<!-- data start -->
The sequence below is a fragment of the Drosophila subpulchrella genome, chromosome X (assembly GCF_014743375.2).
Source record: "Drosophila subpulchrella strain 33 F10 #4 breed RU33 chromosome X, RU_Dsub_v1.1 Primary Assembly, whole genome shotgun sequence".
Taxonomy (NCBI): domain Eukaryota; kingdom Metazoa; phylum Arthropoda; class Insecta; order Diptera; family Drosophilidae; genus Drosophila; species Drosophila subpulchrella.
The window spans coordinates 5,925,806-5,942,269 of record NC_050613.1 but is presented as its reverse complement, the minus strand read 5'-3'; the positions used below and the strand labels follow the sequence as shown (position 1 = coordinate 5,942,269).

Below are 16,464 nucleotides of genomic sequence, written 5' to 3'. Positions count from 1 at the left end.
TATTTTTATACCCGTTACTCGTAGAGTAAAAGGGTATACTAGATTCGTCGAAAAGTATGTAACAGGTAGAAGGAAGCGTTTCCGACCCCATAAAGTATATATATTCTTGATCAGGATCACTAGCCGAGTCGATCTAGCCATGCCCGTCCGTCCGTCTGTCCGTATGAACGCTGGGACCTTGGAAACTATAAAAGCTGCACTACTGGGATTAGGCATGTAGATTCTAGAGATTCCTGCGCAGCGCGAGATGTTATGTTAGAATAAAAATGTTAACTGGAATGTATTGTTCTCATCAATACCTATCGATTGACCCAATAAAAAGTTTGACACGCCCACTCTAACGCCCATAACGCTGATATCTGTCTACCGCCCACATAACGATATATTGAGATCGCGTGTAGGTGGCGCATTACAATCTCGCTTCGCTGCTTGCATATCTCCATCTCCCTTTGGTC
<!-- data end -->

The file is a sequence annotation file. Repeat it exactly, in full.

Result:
The sequence below is a fragment of the Drosophila subpulchrella genome, chromosome X (assembly GCF_014743375.2).
Source record: "Drosophila subpulchrella strain 33 F10 #4 breed RU33 chromosome X, RU_Dsub_v1.1 Primary Assembly, whole genome shotgun sequence".
Taxonomy (NCBI): domain Eukaryota; kingdom Metazoa; phylum Arthropoda; class Insecta; order Diptera; family Drosophilidae; genus Drosophila; species Drosophila subpulchrella.
The window spans coordinates 5,925,806-5,942,269 of record NC_050613.1 but is presented as its reverse complement, the minus strand read 5'-3'; the positions used below and the strand labels follow the sequence as shown (position 1 = coordinate 5,942,269).

Below are 16,464 nucleotides of genomic sequence, written 5' to 3'. Positions count from 1 at the left end.
TATTTTTATACCCGTTACTCGTAGAGTAAAAGGGTATACTAGATTCGTCGAAAAGTATGTAACAGGTAGAAGGAAGCGTTTCCGACCCCATAAAGTATATATATTCTTGATCAGGATCACTAGCCGAGTCGATCTAGCCATGCCCGTCCGTCCGTCTGTCCGTATGAACGCTGGGACCTTGGAAACTATAAAAGCTGCACTACTGGGATTAGGCATGTAGATTCTAGAGATTCCTGCGCAGCGCGAGATGTTATGTTAGAATAAAAATGTTAACTGGAATGTATTGTTCTCATCAATACCTATCGATTGACCCAATAAAAAGTTTGACACGCCCACTCTAACGCCCATAACGCTGATATCTGTCTACCGCCCACATAACGATATATTGAGATCGCGTGTAGGTGGCGCATTACAATCTCGCTTCGCTGCTTGCATATCTCCATCTCCCTTTGGTC